External Cache vs. In-Process Cache

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News: External Cache vs. In-Process Cache

  1. External Cache vs. In-Process Cache (20 messages)

    There is an interesting article in the latest issue of JDJ that compares performance advantages of using external cache vs. in-process cache. Author, Helen Thomas, makes an interesting argument that using external cache may decrease frequency and duration of major GC cycles, therefore, improving CPU utilization and overall performance.

    Read the article at Debunking the Myth of In-Process Application Layer Caching in J2EE Architectures

    Regards,
    Dmitriy Setrakyan
    Fitech Labs, Inc.

    Threaded Messages (20)

  2. I read this article and realized once again why JDJ is a freebie. That magazine has too many articles written by vendors that are thinly veiled marketing pitches for their products.

    I have a novel idea for caching large datasets with very fast performance: add RAM to your box, increase the footprint of your JVM, and cache the data locally.

    If you need a cache that is shared between JVMs then you will need to explore more complicate options. But a local cache will work in most situations.
  3. I read this article and realized once again why JDJ is a freebie. That magazine has too many articles written by vendors that are thinly veiled marketing pitches for their products.


    I agree. Caching is mostly about reducing IO and serialization overhead, which can provide a 2-4 order-of-magnitude speed improvement. Reducing GC overhead due to a cache is an interesting academic exersize, but is relatively unimportant on the scale of things. If you care that much about speed you shouldn't be using Java in the first place (stick to C or assembly which again can give you a 1-2 order of magnitude speed improvement). People use Java so that they don't have to worry about GC.
  4. |I have a novel idea for caching large datasets with very fast
    |performance: add RAM to your box, increase the footprint of
    |your JVM, and cache the data locally.

    That works well on average, but if and only if your measurement interval is sufficiently long in duration. With recent Sun JVMs and moderate heap sizes (i.e. <256MB), I've seen that typical GC intervals are <30ms and take <5% of processor cycles, but once every 60s there is a GC pause of around 1s. For some latency-sensitive applications that is unacceptable.

    What causes the 1s pause? If RMI is being used then the JVM periodically executes a full mark-sweep GC in order to remove stale objects that haven't been released normally by the "other" client JVM (presumably due to a JVM or network crash).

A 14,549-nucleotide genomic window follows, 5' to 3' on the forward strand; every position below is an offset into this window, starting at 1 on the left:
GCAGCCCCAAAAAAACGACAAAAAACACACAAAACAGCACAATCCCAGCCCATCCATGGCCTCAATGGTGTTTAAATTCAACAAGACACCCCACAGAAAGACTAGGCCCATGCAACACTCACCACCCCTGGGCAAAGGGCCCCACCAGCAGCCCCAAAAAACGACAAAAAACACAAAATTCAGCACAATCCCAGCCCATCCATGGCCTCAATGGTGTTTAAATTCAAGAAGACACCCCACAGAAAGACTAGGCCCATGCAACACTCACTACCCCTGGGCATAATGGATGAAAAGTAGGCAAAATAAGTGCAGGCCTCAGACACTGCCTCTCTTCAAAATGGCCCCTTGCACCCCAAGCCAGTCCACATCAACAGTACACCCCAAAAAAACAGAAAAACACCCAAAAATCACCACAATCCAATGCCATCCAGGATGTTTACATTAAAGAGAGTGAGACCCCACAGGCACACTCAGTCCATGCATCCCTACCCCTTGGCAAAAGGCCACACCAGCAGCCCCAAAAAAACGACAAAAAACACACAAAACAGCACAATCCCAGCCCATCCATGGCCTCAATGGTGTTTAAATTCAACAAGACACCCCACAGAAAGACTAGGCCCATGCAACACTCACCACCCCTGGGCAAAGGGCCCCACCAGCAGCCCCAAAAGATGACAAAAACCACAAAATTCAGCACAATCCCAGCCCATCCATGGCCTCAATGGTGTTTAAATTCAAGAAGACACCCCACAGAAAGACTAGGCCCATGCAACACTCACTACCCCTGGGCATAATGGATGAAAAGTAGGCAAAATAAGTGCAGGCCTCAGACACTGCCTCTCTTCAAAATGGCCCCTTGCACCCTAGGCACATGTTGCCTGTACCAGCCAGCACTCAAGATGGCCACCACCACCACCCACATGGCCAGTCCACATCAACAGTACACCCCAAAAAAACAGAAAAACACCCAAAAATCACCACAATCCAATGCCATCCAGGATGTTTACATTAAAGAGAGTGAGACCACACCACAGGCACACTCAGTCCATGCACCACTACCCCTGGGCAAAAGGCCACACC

The only work-arounds that I'm aware of are to (a) reduce the heap size by one of the techniques mentioned elsewhere in this thread, or (b) use the relevant command line argument to increase the interval between the "RMI collection" GCs to more once per hour, or whatever.

    To summarise: increasing heap size isn't a panacea; other techniques can be necessary.
  5. I have seen the problem with RMI GC that you describe. (full GC happens regularly at that 60s interval) You can effectively disable RMI GC by setting

    -Dsun.rmi.dgc.client.gcInterval=360000000
    -Dsun.rmi.dgc.server.gcInterval=360000000

    or some other suffciently large number.

    As far overall heapsize, you don't want it to get too big. Full GCs do happen -- you want to try to avoid them as much as possible. Add RAM to your box but divide the RAM among multiple JVMs. This will approximate the "parallel GC" that is promised for JDK 1.4.
  6. RMI is evil[ Go to top ]

    I don't understand what you are talking about.

    If the GC takes time to compute over RMI then turn the cache on. Why the point is not seen by more people in the industry proves they are ignorant.

    A cache is an XML thing if you keep on writing back and forth over the sockets and in memory. Therefore caches are evil.

    And the point of the articles is that by separating your cache you can slow down your application? great give me some more. Please.
  7. What the article shows is that with in-process caching done right, you can get response times down to 10ms, and with external caching done right, you can get response times down to 40ms. That additional 30ms external access time hardly seems to be a compelling argument for switching to external caching.